Monday, December 21, 2009

Contested Streets

The following video was linked to over at Copenhaginize. This video is part of the Contested Streets documentary from Transportation Alternatives.



I found the following quote very interesting:

They never put out a big Master Plan. Let's make a lot of pedestrian space. Let's make a lot of bicycle lanes. Let's take a lot of parking out of the city. Let's narrow all the traffic streets. NEVER! Because if you did that in one plan, you would loose the election right now. Because nobody would believe that it would work.

What they have done in this city (Copenhagen) is that they have taken little steps every year for 40 years. And there is a fantastic difference between what it was then and what it is now.

As we all look forward to the changes in the US transportation balance and a increase in other modes of travel (including bikes, pedestrian, and mass transit), we need to temper our desires for instant radical change. Until people start to see the benefits of a more balanced transportation system, and the benefits of complete streets, it will be difficult for them to believe the truth of many of assertions we so often make. However, we also need to keep the pressure on our elected officials and city planners to start making some changes in these areas to see what works and doesn't work in our cities.

UPDATE: We don't want anyone to be confused by the statement above. You can see in the comments that not everyone understood what we were trying to say. We all need to continue working to get the city of Omaha to make changes to the Omaha transportation system that better support bikes and pedestrians. We just don't want anyone to be discouraged by the lack of "instant radical change".

8 comments:

erik said...

advocacy organizations don't ask for half-fixes, they argue for the ideal and compromise at the halfway point.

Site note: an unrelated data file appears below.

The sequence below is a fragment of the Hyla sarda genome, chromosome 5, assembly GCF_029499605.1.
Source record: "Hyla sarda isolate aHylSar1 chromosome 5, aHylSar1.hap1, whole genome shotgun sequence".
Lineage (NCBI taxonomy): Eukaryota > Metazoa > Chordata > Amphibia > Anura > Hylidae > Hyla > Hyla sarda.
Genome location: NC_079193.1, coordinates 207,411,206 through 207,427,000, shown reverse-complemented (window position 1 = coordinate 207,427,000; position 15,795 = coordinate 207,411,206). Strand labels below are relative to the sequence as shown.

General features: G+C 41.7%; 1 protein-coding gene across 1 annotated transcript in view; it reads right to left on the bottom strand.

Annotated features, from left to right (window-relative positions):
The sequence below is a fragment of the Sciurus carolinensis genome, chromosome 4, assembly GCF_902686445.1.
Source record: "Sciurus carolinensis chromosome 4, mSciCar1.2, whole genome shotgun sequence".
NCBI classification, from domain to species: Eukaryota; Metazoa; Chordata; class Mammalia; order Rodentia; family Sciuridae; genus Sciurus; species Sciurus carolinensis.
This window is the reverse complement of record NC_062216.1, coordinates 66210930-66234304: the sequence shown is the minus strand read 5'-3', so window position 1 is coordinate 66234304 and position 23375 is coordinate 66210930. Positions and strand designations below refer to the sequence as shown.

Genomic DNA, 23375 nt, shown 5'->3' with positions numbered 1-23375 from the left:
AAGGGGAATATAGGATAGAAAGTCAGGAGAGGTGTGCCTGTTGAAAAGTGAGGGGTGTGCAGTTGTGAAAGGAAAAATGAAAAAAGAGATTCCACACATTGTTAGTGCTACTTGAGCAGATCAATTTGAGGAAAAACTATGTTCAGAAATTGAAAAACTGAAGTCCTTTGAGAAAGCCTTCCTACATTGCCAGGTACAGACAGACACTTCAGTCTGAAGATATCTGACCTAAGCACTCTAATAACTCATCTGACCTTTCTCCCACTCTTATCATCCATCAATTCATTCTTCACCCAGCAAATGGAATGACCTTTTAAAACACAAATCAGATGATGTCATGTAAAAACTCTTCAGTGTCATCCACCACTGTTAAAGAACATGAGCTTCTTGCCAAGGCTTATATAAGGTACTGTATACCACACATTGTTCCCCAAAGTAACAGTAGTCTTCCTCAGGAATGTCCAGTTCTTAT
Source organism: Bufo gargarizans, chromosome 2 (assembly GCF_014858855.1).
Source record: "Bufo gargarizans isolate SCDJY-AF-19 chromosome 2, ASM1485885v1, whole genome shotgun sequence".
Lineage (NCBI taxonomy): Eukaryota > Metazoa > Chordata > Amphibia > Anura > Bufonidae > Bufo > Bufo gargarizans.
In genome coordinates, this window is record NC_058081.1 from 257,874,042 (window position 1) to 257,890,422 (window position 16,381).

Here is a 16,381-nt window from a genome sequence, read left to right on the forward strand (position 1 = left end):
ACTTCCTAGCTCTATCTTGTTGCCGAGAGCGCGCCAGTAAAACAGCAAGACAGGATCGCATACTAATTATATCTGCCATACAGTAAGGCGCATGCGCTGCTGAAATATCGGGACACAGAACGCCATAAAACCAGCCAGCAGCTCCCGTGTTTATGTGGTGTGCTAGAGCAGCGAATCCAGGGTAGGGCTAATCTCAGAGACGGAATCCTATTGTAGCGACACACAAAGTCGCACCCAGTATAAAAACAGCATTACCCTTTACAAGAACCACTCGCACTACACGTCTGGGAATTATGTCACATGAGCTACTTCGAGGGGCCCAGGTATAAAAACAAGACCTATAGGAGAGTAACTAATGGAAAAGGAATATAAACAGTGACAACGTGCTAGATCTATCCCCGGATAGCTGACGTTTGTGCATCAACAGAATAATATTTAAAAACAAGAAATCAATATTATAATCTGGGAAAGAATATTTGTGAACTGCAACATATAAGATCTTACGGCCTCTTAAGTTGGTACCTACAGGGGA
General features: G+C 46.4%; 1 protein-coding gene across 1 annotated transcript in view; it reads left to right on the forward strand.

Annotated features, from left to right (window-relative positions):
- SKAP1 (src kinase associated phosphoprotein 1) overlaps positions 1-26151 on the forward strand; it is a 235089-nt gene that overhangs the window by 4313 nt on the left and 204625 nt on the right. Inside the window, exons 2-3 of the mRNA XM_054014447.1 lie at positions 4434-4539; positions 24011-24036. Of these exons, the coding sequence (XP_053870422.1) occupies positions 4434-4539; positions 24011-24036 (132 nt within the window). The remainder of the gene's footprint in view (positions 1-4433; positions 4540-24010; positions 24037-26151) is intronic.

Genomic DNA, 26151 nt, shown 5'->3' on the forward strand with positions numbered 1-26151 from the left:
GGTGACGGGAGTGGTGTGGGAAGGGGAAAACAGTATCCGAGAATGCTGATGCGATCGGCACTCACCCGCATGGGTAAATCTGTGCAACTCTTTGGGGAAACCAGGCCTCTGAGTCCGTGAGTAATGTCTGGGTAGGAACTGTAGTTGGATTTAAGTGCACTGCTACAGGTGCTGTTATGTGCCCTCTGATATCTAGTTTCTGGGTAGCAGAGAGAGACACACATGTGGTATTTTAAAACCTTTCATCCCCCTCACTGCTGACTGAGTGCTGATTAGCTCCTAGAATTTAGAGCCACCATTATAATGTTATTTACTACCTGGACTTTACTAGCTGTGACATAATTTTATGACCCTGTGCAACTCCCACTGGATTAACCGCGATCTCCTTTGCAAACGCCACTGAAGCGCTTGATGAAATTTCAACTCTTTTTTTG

you're not a political entity running for office, you're a group which desires to represent and support the needs of transportation and recreational cyclists.

don't sell the worthwhile efforts of cyclists across the country to get master plans, and other big ideas, short. they work, and they work all over our country, when it comes to going from nothing to something. goodness, you guys were just talking about how awesome your master plan in east O is.

once you have a system in place that can support more than a barely countable mode-share, then let's talk about letting the process unfold organically. right now, that isn't the case (as it was in copenhagen, which simply has responded to the needs of cyclists as they have arised since the 70s when things began to change).

you're an advocate, and that's not a popular-vote politician.

i'm beginning to think that omaha needs an independent bicycle coalition funded by its members. just like most every city that can demonstrate good modeshare, the two aren't coincidental. i say this with all admiration for those fighting the fight right now, but the gloves do need to come off at times. i'm afraid city funded organizations must remain too politically neutral (or conservative, in the case of transportationally-retroactive omaha that lacks even a department of transportation in the first place)